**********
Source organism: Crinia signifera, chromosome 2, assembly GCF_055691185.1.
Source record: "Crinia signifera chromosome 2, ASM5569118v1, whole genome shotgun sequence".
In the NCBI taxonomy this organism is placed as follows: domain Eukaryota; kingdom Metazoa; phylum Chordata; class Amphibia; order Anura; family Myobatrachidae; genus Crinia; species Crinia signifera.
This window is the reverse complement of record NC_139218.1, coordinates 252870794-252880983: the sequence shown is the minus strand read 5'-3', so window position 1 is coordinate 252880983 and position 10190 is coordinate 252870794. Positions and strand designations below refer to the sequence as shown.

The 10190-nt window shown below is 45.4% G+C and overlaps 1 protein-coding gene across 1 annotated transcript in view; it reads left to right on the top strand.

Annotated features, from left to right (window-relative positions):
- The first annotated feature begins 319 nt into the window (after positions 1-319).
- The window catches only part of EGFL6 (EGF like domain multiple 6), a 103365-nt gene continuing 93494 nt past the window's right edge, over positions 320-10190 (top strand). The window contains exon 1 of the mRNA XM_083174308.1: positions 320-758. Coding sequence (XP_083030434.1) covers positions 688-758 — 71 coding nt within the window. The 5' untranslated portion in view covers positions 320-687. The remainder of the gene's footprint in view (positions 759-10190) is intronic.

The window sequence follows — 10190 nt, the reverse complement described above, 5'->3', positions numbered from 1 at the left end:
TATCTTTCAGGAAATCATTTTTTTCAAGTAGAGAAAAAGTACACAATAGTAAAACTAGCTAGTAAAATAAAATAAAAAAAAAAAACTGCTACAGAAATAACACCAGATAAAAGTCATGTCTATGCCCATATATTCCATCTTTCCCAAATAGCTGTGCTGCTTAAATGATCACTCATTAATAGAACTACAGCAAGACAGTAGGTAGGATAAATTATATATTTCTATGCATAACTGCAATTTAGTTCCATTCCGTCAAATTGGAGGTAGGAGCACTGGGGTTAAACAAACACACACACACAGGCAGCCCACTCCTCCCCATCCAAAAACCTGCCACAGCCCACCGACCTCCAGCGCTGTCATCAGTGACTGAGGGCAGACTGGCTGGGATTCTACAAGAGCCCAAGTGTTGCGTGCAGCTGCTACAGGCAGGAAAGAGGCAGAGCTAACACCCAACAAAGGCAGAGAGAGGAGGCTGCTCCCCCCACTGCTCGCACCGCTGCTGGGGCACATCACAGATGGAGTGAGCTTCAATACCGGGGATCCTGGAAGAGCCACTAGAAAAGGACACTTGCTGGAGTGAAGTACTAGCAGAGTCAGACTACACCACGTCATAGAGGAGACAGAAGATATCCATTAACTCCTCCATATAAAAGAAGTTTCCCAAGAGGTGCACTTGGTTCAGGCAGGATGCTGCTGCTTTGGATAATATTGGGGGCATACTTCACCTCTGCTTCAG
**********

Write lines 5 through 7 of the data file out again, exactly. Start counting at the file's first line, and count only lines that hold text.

The 10190-nt window shown below is 45.4% G+C and overlaps 1 protein-coding gene across 1 annotated transcript in view; it reads left to right on the top strand.

Annotated features, from left to right (window-relative positions):
- The first annotated feature begins 319 nt into the window (after positions 1-319).